Can social anxiety look like ADHD?

Social anxiety and ADHD are two very different conditions, but they can sometimes be confused with each other or even co-occur. This is because there are some overlaps in symptoms between the two. However, there are also key differences that set them apart. Understanding these differences is important for getting an accurate diagnosis and treatment plan.

In the opening paragraphs, some quick answers to common questions about social anxiety vs ADHD:

– Social anxiety is characterized by an intense fear of social situations and interactions. ADHD is a neurodevelopmental disorder characterized by inattention, hyperactivity and impulsivity.

– People with social anxiety are overly concerned about being judged or embarrassing themselves around others. People with ADHD struggle to pay attention and control impulsive behaviors.

– Social anxiety stems from distorted negative thoughts and beliefs about oneself. ADHD is caused by differences in brain chemistry and development.

– Social anxiety is treated primarily with psychotherapy like CBT. ADHD is often treated with stimulant medications and behavioral therapy.

Symptom Overlap

While social anxiety disorder and ADHD have distinct features, there are some areas where symptoms can appear similar on the surface:

Inattention – People with social anxiety may sometimes seem distracted or have difficulty concentrating, especially in social situations where they feel uncomfortable. However, in ADHD inattention is more persistent and not limited to social settings.

Restlessness – Both socially anxious and ADHD individuals may fidget, struggle to sit still, or pace in certain situations. For those with ADHD, this is due to impulse control problems and excessive energy. For social anxiety, it is nervous energy due to social discomfort.

Avoidance – Avoidance of social situations is a hallmark of social anxiety disorder. People with ADHD may also avoid tasks that require sustained mental effort, but not necessarily because of social fears.

Poor eye contact – Individuals with social anxiety often avoid eye contact out of fear and shame. People with ADHD can also struggle with eye contact due to trouble focusing.

Speech issues – Rapid, disorganized speech patterns are common with ADHD. People with social anxiety may speak quickly or mumble out of nervousness.

So while these facets of behavior may look similar on the surface in some cases, the underlying causes are different. Looking at the overall clinical picture is important for distinguishing social anxiety and ADHD.

Key Differences

Despite some superficial symptom overlap, there are key differences that separate social anxiety disorder and ADHD:

Social motivation – Socially anxious individuals often desperately want to connect with others but are held back by fear. People with ADHD typically do not have a problem with social motivation or interest.

Focus – ADHD involves an impairment of sustained attention and concentration. People with social anxiety can focus just fine in nonsocial situations.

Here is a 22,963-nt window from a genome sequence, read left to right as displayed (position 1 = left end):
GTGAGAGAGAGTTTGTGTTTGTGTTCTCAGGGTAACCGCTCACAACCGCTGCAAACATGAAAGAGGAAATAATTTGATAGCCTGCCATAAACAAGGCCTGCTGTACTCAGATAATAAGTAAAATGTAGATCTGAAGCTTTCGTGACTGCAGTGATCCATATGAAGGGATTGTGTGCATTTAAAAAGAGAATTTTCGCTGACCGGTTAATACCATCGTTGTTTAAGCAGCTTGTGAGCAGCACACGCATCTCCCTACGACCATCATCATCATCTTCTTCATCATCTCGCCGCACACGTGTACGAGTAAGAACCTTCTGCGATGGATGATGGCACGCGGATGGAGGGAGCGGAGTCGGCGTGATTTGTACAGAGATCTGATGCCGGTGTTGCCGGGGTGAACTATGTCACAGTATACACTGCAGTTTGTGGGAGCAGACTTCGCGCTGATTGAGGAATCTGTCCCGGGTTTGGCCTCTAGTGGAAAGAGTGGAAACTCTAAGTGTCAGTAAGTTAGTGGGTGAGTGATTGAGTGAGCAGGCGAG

Hyperactivity – Excess physical restlessness and hyperactivity are hallmarks of ADHD but not characteristic of social anxiety.

Impulsivity – Impulsive behaviors and speech are common with ADHD. Those with social anxiety are not typically impulsive.

Forgetfulness – People with ADHD often have problems with working memory and forgetting tasks or obligations. Forgetfulness is not associated with social anxiety.

Anxiety triggers – Social anxiety is triggered by social situations. ADHD symptoms persist across settings.

Looking at these distinctions can help identify whether symptoms are indicative of ADHD or social anxiety.

Social Anxiety Disorder

Social anxiety disorder, also called social phobia, is defined by an intense fear of social situations and interactions. Key features include:

Extreme distress in social settings – People with social anxiety feel extremely uncomfortable and anxious in social interactions and situations. This distress is out of proportion to the actual threat or risk involved.

Avoidance – Socially anxious individuals will try to avoid feared social situations. In cases where avoidance is not possible, the situation is endured with extreme distress.

Fear of judgment – At the core of social anxiety is an intense fear of being negatively judged, embarrassed, humiliated, or rejected by others.

Physical symptoms – Social anxiety often causes blushing, profuse sweating, trembling, nausea, and difficulty talking when in feared social situations.

Negative thought patterns – Social anxiety is driven by distorted, negative thoughts and beliefs about oneself and how others perceive you.

Social anxiety disorder typically develops in childhood or adolescence and follows a chronic course if not treated properly. Sufferers recognize that their fear of social situations is excessive but have trouble controlling it. It can significantly impact school, work, and relationships.


Attention deficit hyperactivity disorder (ADHD) is a neurodevelopmental disorder characterized by ongoing problems with inattention, hyperactivity, and impulsivity. Key ADHD symptoms include:

Inattention – This refers to significant difficulty sustaining focus and concentration on tasks and activities. People with ADHD are easily distracted.

Hyperactivity – Excess restlessness, fidgeting, and inability to sit still are symptomatic of hyperactive forms of ADHD. However, symptoms can also manifest inwardly as excessive talking or internal sensations of restlessness.

Impulsivity – Impulsive behaviors like interrupting others, poor planning, social intrusiveness, and risky behaviors are common with ADHD. Immediate gratification is sought without considering consequences.

Disorganization – People with ADHD often have problems staying organized, forgetful, chronically late, and prone to losing items.

Emotional dysregulation – ADHD can involve low frustration tolerance, quick temper, and mood swings. This is not due to hypersensitivity to social judgment like with social anxiety.